Kabulov's trip came after a Taliban delegation held talks with Russian officials in Moscow on January 28, part of the group’s recent diplomatic blitz as it awaits Biden’s next move.
The Kremlin has been accused of undermining the U.S. mission in Afghanistan, fueled by Moscow’s desire to be an international power broker and its rivalry with the West.
Moscow has said it had established contacts with the Taliban because of the common threat posed by IS militants in Afghanistan. But Washington has accused Russia of arming the Taliban, which it denies.
In the past two years, Moscow has hosted international conferences on the Afghan peace process, inviting Taliban leaders and Afghan opposition members to Russia.
In return for any extension, the Taliban is likely to demand additional concessions, including the release of thousands more fighters jailed in Afghanistan and the lifting of international sanctions against the group’s leaders, observers say.
It is unclear what a short extension -- if designed to allow more time for regional engagement and progress peace talks -- could achieve.
The likelihood of Afghan and Taliban negotiators striking a peace settlement in the coming months appears to be slim, considering the glacial pace of the talks and the huge gulf between the sides.
Meanwhile, U.S. efforts to build regional support to pressure the Taliban to stick to the peace process is a tall order, considering the number of U.S. adversaries and rivals in the region.
Biden could also opt to unilaterally extend the military withdrawal for a limited time.
But observers say that risks the Taliban tearing up its deal with the United States, ending the intra-Afghan peace talks, and resuming attacks on U.S. forces -- following a year without a single American death in combat.
“This means that U.S. policymakers, in addition to trying to restart the peace process and training and advising Afghan troops, would be dragged back into a war that they badly want to end,” says Kugelman.
“And the violence, already sickeningly high, would intensify even more because the war against U.S. forces would be back on.”
Observers warn of a political risk for Biden if he decides to stay in Afghanistan without a deadline extension: U.S. troops would be more likely to die, potentially affecting public opinion in the United States.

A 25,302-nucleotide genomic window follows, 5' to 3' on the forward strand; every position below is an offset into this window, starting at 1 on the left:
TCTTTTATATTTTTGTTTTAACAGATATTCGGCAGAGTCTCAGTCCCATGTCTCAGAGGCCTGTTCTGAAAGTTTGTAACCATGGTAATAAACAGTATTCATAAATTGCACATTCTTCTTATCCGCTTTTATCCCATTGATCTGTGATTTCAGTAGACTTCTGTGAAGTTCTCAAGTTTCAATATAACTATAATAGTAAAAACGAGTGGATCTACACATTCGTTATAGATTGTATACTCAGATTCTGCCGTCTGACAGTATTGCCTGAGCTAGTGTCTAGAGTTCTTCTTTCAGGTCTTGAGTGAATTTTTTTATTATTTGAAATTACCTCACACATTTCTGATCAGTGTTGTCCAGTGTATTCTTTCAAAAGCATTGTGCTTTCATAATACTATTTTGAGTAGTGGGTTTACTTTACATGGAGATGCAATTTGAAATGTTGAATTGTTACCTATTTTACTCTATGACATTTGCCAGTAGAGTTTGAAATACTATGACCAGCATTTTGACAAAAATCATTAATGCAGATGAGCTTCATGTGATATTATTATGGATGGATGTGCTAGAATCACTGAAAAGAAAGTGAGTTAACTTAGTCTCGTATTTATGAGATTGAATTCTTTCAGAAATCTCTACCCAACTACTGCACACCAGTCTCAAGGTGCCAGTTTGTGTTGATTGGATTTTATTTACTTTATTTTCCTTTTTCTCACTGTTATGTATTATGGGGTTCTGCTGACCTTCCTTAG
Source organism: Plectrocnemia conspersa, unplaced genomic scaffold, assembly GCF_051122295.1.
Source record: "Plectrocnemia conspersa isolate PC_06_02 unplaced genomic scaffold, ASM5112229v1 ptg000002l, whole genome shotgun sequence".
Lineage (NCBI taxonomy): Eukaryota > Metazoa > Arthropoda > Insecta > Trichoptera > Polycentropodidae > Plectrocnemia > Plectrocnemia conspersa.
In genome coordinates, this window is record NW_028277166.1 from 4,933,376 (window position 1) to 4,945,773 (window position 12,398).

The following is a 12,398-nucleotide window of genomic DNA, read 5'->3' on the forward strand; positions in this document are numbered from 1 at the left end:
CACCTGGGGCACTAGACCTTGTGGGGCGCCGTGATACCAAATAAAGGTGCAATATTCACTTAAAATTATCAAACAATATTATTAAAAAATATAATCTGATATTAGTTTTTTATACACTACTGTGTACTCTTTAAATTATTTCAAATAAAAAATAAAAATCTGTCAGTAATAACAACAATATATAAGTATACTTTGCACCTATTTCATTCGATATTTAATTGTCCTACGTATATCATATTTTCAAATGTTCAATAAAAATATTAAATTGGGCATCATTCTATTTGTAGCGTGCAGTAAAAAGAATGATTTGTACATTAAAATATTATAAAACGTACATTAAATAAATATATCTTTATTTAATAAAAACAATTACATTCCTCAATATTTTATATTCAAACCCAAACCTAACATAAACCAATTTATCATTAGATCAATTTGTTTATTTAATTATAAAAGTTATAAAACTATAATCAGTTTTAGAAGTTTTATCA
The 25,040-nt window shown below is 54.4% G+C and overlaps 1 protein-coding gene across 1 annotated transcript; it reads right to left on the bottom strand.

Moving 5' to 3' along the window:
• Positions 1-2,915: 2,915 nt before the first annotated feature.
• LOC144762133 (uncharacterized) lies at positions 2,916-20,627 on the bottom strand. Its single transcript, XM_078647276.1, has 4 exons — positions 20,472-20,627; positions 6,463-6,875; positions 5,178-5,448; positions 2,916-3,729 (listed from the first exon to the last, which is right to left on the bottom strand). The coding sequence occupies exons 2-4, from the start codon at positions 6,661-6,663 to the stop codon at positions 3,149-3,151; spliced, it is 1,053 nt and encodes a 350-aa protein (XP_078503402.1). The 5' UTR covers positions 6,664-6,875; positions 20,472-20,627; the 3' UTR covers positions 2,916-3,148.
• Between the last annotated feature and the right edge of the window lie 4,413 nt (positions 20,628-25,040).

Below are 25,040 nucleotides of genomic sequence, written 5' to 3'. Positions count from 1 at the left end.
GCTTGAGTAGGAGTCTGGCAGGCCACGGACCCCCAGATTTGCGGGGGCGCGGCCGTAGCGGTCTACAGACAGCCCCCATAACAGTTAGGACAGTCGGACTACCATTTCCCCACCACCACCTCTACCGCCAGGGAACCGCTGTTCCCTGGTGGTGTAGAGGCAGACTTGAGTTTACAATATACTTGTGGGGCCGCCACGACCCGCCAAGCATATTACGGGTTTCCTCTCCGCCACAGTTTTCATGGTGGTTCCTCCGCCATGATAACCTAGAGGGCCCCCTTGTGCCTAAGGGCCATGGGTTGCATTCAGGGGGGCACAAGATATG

If the United States does not withdraw or renegotiate the terms of the U.S.-Taliban deal, observers warn that militant violence can skyrocket.
Taliban forces are estimated to have surrounded 16 of Afghanistan’s 34 provincial capitals.
“Either the Taliban will try to seize multiple provincial capitals as they have in the recent past, with the hopes of capturing one or more of them but at least making a splash in the media,” says Schroden, "or the Taliban will lay siege to those cities and conduct sporadic attacks into them in order to undermine government control."
"In either case," he says, "they'll look to advance their narrative of government incompetence and inevitable Taliban dominance.”
The Biden administration has said it supports a negotiated end to the war and retained Zalmay Khalilzad, the U.S. envoy to Afghanistan who negotiated the deal with the Taliban.
But it is unclear if the agreement satisfies Biden’s core strategic aim: to ensure foreign terrorist groups cannot launch attacks on the United States from Afghanistan.
The U.S.-Taliban deal does not include an explicit Taliban commitment to break off ties with Al-Qaeda.
The U.S.-Taliban agreement only states that the Taliban “will not allow any of its members, other individuals or groups, including [Al-Qaeda], to use the soil of Afghanistan to threaten the security of the United States and its allies.”
The deal effectively outsources American counterterrorism interests to the Taliban, a longtime foe.
The militants have been under criticism by Afghan and U.S. officials for maintaining their ties to terrorist groups, in particular Al-Qaeda. The Taliban has denied the accusations.
“We believe that the top leadership of Al-Qaeda is still under Taliban protection,” Edmund Fitton-Brown, coordinator of the UN's Islamic State, Al-Qaeda and Taliban Monitoring Team, said earlier this month.
According to the UN monitoring team’s report last month, there are 200 to 500 Al-Qaeda fighters across about 11 Afghan provinces.
In a bid to assuage Washington’s doubts, the Taliban on February 23 issued a statement that called on its members to avoid recruiting or harboring foreign fighters.
Biden has long seen the war in Afghanistan through a counterterrorism lens. Before assuming office, he said Washington should pull out of the country, save for a relatively small number of troops -- “several thousand” -- to fight Al-Qaeda and IS militants.
“The only thing we should be doing is dealing with terrorism in that region,” Biden said while campaigning in February 2020.
The United States invaded Afghanistan in 2001 and ousted the Taliban after that group refused to hand over Al-Qaeda leaders who were behind the September 11 terrorist attacks in the United States that killed nearly 3,000 people.
Analysts say Biden could threaten to hold up the withdrawal of the remaining U.S. troops if there is no indication, or insufficient evidence, that the Taliban has ended cooperation with Al-Qaeda.
If Biden’s concerns are not addressed, he could retain a small counterterrorism force that would remain in Afghanistan beyond a military pullout, although the existing U.S.-Taliban deal includes no provision for a continued American military presence.
“The problem is that if he opts for this policy, the peace process will likely fall apart, given that the Taliban has insisted that every U.S. soldier must go,” says Kugelman.
“And this means that a small force equipped for counterterrorism, with a focus on IS and Al-Qaeda, would also have to confront a Taliban insurgency that has never been stronger.”